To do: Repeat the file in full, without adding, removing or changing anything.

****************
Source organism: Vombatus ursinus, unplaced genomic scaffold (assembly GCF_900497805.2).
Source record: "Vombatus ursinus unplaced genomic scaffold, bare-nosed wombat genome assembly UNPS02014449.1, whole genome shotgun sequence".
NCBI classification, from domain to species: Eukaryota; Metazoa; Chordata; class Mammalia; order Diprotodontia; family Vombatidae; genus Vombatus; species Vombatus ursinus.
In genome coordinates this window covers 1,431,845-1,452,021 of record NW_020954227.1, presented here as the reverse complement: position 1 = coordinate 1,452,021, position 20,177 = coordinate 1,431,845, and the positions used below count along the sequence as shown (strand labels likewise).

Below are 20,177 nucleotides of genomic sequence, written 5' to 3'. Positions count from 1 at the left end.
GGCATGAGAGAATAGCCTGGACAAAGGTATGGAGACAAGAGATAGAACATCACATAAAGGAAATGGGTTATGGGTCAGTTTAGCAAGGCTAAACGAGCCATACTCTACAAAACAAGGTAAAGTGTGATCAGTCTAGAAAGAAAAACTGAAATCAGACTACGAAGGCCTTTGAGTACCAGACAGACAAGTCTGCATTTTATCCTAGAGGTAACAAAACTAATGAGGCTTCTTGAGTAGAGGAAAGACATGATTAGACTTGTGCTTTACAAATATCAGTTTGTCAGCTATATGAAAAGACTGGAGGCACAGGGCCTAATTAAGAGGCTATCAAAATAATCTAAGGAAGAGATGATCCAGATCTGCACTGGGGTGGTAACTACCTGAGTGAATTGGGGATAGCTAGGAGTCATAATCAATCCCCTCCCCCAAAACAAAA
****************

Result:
Source organism: Vombatus ursinus, unplaced genomic scaffold (assembly GCF_900497805.2).
Source record: "Vombatus ursinus unplaced genomic scaffold, bare-nosed wombat genome assembly UNPS02014449.1, whole genome shotgun sequence".
NCBI classification, from domain to species: Eukaryota; Metazoa; Chordata; class Mammalia; order Diprotodontia; family Vombatidae; genus Vombatus; species Vombatus ursinus.
In genome coordinates this window covers 1,431,845-1,452,021 of record NW_020954227.1, presented here as the reverse complement: position 1 = coordinate 1,452,021, position 20,177 = coordinate 1,431,845, and the positions used below count along the sequence as shown (strand labels likewise).

Below are 20,177 nucleotides of genomic sequence, written 5' to 3'. Positions count from 1 at the left end.
GGCATGAGAGAATAGCCTGGACAAAGGTATGGAGACAAGAGATAGAACATCACATAAAGGAAATGGGTTATGGGTCAGTTTAGCAAGGCTAAACGAGCCATACTCTACAAAACAAGGTAAAGTGTGATCAGTCTAGAAAGAAAAACTGAAATCAGACTACGAAGGCCTTTGAGTACCAGACAGACAAGTCTGCATTTTATCCTAGAGGTAACAAAACTAATGAGGCTTCTTGAGTAGAGGAAAGACATGATTAGACTTGTGCTTTACAAATATCAGTTTGTCAGCTATATGAAAAGACTGGAGGCACAGGGCCTAATTAAGAGGCTATCAAAATAATCTAAGGAAGAGATGATCCAGATCTGCACTGGGGTGGTAACTACCTGAGTGAATTGGGGATAGCTAGGAGTCATAATCAATCCCCTCCCCCAAAACAAAA